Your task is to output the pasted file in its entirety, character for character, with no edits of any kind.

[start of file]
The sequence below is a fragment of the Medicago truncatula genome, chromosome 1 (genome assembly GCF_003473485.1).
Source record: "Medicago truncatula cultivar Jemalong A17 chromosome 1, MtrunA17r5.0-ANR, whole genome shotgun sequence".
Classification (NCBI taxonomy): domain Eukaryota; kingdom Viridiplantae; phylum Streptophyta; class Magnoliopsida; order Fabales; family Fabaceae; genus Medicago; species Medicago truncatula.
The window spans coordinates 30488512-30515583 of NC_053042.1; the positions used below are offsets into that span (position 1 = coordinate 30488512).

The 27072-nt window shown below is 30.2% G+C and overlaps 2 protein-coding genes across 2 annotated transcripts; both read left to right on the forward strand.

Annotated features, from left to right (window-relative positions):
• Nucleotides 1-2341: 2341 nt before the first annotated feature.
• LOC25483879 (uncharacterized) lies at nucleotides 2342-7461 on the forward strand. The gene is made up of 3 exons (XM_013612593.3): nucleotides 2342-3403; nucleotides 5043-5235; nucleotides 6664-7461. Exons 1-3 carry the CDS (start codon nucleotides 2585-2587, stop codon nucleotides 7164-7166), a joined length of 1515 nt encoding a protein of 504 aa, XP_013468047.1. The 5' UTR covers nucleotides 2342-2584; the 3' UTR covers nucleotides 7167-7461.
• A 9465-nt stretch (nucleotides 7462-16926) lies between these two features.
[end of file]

The sequence below is a fragment of the Medicago truncatula genome, chromosome 1 (genome assembly GCF_003473485.1).
Source record: "Medicago truncatula cultivar Jemalong A17 chromosome 1, MtrunA17r5.0-ANR, whole genome shotgun sequence".
Classification (NCBI taxonomy): domain Eukaryota; kingdom Viridiplantae; phylum Streptophyta; class Magnoliopsida; order Fabales; family Fabaceae; genus Medicago; species Medicago truncatula.
The window spans coordinates 30488512-30515583 of NC_053042.1; the positions used below are offsets into that span (position 1 = coordinate 30488512).

The 27072-nt window shown below is 30.2% G+C and overlaps 2 protein-coding genes across 2 annotated transcripts; both read left to right on the forward strand.

Annotated features, from left to right (window-relative positions):
• Nucleotides 1-2341: 2341 nt before the first annotated feature.
• LOC25483879 (uncharacterized) lies at nucleotides 2342-7461 on the forward strand. The gene is made up of 3 exons (XM_013612593.3): nucleotides 2342-3403; nucleotides 5043-5235; nucleotides 6664-7461. Exons 1-3 carry the CDS (start codon nucleotides 2585-2587, stop codon nucleotides 7164-7166), a joined length of 1515 nt encoding a protein of 504 aa, XP_013468047.1. The 5' UTR covers nucleotides 2342-2584; the 3' UTR covers nucleotides 7167-7461.
• A 9465-nt stretch (nucleotides 7462-16926) lies between these two features.